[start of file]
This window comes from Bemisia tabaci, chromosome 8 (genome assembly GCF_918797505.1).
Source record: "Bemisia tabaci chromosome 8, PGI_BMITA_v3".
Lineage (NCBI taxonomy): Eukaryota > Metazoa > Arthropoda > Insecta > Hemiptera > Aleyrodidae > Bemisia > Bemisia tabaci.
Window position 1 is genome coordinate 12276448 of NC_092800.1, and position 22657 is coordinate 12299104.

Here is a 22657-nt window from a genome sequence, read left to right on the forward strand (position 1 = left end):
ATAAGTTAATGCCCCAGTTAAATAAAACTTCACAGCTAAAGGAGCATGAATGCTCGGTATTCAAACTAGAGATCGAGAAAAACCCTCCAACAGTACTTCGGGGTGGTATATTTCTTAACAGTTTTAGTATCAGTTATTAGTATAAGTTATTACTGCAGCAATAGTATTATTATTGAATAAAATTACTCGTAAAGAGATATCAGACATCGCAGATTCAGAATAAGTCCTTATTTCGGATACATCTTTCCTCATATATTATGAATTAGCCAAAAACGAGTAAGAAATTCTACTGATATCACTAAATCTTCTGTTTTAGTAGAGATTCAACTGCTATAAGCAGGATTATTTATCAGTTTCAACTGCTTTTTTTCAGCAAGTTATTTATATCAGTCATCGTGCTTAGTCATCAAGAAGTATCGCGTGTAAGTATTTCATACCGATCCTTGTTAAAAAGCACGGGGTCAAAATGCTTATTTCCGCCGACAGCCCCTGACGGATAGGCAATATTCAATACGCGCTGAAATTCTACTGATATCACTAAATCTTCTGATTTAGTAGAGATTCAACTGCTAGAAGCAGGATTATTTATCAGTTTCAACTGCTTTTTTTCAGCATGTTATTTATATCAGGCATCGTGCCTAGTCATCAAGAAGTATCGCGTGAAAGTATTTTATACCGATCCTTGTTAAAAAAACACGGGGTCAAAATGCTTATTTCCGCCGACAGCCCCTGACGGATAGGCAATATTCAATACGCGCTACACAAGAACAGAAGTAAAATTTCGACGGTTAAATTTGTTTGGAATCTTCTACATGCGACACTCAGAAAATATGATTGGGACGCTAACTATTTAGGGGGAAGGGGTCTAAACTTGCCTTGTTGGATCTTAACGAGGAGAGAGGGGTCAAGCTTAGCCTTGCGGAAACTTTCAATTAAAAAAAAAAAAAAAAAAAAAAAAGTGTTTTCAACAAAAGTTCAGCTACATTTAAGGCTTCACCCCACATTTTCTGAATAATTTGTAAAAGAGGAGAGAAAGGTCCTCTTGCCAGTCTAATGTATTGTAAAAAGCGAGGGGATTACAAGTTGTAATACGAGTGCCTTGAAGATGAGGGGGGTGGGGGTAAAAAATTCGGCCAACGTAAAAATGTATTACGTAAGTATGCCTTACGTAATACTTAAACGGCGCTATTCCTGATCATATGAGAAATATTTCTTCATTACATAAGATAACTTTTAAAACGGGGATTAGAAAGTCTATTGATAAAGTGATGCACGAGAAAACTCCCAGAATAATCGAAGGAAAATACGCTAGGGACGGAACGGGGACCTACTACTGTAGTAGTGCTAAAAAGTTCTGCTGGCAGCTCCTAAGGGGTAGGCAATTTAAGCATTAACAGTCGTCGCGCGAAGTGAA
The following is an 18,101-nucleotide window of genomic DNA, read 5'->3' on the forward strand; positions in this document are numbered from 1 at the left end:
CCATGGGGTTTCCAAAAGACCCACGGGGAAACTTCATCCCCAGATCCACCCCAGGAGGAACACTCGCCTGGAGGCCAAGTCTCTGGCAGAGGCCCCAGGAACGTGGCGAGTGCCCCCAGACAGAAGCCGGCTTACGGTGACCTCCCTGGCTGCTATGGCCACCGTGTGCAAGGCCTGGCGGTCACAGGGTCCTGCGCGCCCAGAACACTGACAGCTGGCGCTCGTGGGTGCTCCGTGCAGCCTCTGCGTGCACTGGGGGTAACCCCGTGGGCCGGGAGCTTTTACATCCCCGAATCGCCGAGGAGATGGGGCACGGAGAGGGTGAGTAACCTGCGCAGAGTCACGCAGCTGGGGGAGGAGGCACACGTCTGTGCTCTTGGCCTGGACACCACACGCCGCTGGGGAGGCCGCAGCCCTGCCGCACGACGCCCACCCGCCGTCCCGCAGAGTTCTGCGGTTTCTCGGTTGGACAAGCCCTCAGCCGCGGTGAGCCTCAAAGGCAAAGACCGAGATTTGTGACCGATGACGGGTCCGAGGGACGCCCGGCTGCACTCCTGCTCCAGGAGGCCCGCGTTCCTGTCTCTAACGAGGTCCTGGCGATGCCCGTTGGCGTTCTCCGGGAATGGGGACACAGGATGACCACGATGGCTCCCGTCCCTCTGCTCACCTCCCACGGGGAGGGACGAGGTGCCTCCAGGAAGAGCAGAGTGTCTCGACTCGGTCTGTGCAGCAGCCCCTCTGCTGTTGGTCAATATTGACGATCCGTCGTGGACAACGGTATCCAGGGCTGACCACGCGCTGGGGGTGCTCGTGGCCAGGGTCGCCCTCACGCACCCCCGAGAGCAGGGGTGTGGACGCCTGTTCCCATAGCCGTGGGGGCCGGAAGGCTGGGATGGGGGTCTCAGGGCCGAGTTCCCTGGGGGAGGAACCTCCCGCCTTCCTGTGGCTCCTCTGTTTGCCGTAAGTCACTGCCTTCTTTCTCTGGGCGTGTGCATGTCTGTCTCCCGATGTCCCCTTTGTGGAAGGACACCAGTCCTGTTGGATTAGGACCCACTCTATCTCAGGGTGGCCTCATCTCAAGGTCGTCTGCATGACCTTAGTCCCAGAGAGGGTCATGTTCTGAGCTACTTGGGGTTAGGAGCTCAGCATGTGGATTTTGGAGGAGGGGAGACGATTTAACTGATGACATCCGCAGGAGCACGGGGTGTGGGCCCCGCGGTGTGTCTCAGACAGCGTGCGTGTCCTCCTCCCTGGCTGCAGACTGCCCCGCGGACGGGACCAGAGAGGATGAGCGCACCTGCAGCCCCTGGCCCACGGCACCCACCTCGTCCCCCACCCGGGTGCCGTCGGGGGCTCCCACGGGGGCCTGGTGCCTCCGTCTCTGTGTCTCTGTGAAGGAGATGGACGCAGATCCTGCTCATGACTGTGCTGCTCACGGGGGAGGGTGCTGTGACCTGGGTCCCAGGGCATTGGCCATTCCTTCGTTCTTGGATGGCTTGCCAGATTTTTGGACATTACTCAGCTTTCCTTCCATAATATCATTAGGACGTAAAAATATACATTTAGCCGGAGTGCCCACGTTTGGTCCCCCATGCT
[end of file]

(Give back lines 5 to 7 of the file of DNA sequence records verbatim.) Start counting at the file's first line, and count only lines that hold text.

Here is a 22657-nt window from a genome sequence, read left to right on the forward strand (position 1 = left end):
ATAAGTTAATGCCCCAGTTAAATAAAACTTCACAGCTAAAGGAGCATGAATGCTCGGTATTCAAACTAGAGATCGAGAAAAACCCTCCAACAGTACTTCGGGGTGGTATATTTCTTAACAGTTTTAGTATCAGTTATTAGTATAAGTTATTACTGCAGCAATAGTATTATTATTGAATAAAATTACTCGTAAAGAGATATCAGACATCGCAGATTCAGAATAAGTCCTTATTTCGGATACATCTTTCCTCATATATTATGAATTAGCCAAAAACGAGTAAGAAATTCTACTGATATCACTAAATCTTCTGTTTTAGTAGAGATTCAACTGCTATAAGCAGGATTATTTATCAGTTTCAACTGCTTTTTTTCAGCAAGTTATTTATATCAGTCATCGTGCTTAGTCATCAAGAAGTATCGCGTGTAAGTATTTCATACCGATCCTTGTTAAAAAGCACGGGGTCAAAATGCTTATTTCCGCCGACAGCCCCTGACGGATAGGCAATATTCAATACGCGCTGAAATTCTACTGATATCACTAAATCTTCTGATTTAGTAGAGATTCAACTGCTAGAAGCAGGATTATTTATCAGTTTCAACTGCTTTTTTTCAGCATGTTATTTATATCAGGCATCGTGCCTAGTCATCAAGAAGTATCGCGTGAAAGTATTTTATACCGATCCTTGTTAAAAAAACACGGGGTCAAAATGCTTATTTCCGCCGACAGCCCCTGACGGATAGGCAATATTCAATACGCGCTACACAAGAACAGAAGTAAAATTTCGACGGTTAAATTTGTTTGGAATCTTCTACATGCGACACTCAGAAAATATGATTGGGACGCTAACTATTTAGGGGGAAGGGGTCTAAACTTGCCTTGTTGGATCTTAACGAGGAGAGAGGGGTCAAGCTTAGCCTTGCGGAAACTTTCAATTAAAAAAAAAAAAAAAAAAAAAAAAGTGTTTTCAACAAAAGTTCAGCTACATTTAAGGCTTCACCCCACATTTTCTGAATAATTTGTAAAAGAGGAGAGAAAGGTCCTCTTGCCAGTCTAATGTATTGTAAAAAGCGAGGGGATTACAAGTTGTAATACGAGTGCCTTGAAGATGAGGGGGGTGGGGGTAAAAAATTCGGCCAACGTAAAAATGTATTACGTAAGTATGCCTTACGTAATACTTAAACGGCGCTATTCCTGATCATATGAGAAATATTTCTTCATTACATAAGATAACTTTTAAAACGGGGATTAGAAAGTCTATTGATAAAGTGATGCACGAGAAAACTCCCAGAATAATCGAAGGAAAATACGCTAGGGACGGAACGGGGACCTACTACTGTAGTAGTGCTAAAAAGTTCTGCTGGCAGCTCCTAAGGGGTAGGCAATTTAAGCATTAACAGTCGTCGCGCGAAGTGAA
The following is an 18,101-nucleotide window of genomic DNA, read 5'->3' on the forward strand; positions in this document are numbered from 1 at the left end: